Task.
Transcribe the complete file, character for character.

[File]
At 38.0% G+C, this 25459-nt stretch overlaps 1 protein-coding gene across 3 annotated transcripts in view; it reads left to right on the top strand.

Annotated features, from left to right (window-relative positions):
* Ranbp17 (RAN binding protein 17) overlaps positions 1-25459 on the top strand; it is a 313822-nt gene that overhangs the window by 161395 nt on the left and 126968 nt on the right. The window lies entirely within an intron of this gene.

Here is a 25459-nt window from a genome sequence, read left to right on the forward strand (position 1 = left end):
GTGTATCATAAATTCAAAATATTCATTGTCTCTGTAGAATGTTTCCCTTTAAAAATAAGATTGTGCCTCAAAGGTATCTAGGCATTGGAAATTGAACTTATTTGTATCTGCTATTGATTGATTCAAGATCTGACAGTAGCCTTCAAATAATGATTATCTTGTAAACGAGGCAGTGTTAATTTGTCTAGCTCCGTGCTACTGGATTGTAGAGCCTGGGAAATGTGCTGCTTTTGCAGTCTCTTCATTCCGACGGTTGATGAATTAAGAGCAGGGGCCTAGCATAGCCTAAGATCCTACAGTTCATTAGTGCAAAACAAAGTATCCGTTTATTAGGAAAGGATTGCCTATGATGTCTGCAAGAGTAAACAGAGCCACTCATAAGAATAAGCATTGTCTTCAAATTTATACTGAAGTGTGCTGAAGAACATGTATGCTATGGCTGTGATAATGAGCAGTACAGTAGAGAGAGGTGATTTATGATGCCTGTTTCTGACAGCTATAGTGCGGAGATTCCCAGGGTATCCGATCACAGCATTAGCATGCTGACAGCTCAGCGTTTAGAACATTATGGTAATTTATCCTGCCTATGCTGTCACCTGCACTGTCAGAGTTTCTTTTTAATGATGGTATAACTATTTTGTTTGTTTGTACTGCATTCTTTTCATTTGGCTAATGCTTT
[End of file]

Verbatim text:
At 38.0% G+C, this 25459-nt stretch overlaps 1 protein-coding gene across 3 annotated transcripts in view; it reads left to right on the top strand.

Annotated features, from left to right (window-relative positions):
* Ranbp17 (RAN binding protein 17) overlaps positions 1-25459 on the top strand; it is a 313822-nt gene that overhangs the window by 161395 nt on the left and 126968 nt on the right. The window lies entirely within an intron of this gene.

Here is a 25459-nt window from a genome sequence, read left to right on the forward strand (position 1 = left end):
GTGTATCATAAATTCAAAATATTCATTGTCTCTGTAGAATGTTTCCCTTTAAAAATAAGATTGTGCCTCAAAGGTATCTAGGCATTGGAAATTGAACTTATTTGTATCTGCTATTGATTGATTCAAGATCTGACAGTAGCCTTCAAATAATGATTATCTTGTAAACGAGGCAGTGTTAATTTGTCTAGCTCCGTGCTACTGGATTGTAGAGCCTGGGAAATGTGCTGCTTTTGCAGTCTCTTCATTCCGACGGTTGATGAATTAAGAGCAGGGGCCTAGCATAGCCTAAGATCCTACAGTTCATTAGTGCAAAACAAAGTATCCGTTTATTAGGAAAGGATTGCCTATGATGTCTGCAAGAGTAAACAGAGCCACTCATAAGAATAAGCATTGTCTTCAAATTTATACTGAAGTGTGCTGAAGAACATGTATGCTATGGCTGTGATAATGAGCAGTACAGTAGAGAGAGGTGATTTATGATGCCTGTTTCTGACAGCTATAGTGCGGAGATTCCCAGGGTATCCGATCACAGCATTAGCATGCTGACAGCTCAGCGTTTAGAACATTATGGTAATTTATCCTGCCTATGCTGTCACCTGCACTGTCAGAGTTTCTTTTTAATGATGGTATAACTATTTTGTTTGTTTGTACTGCATTCTTTTCATTTGGCTAATGCTTT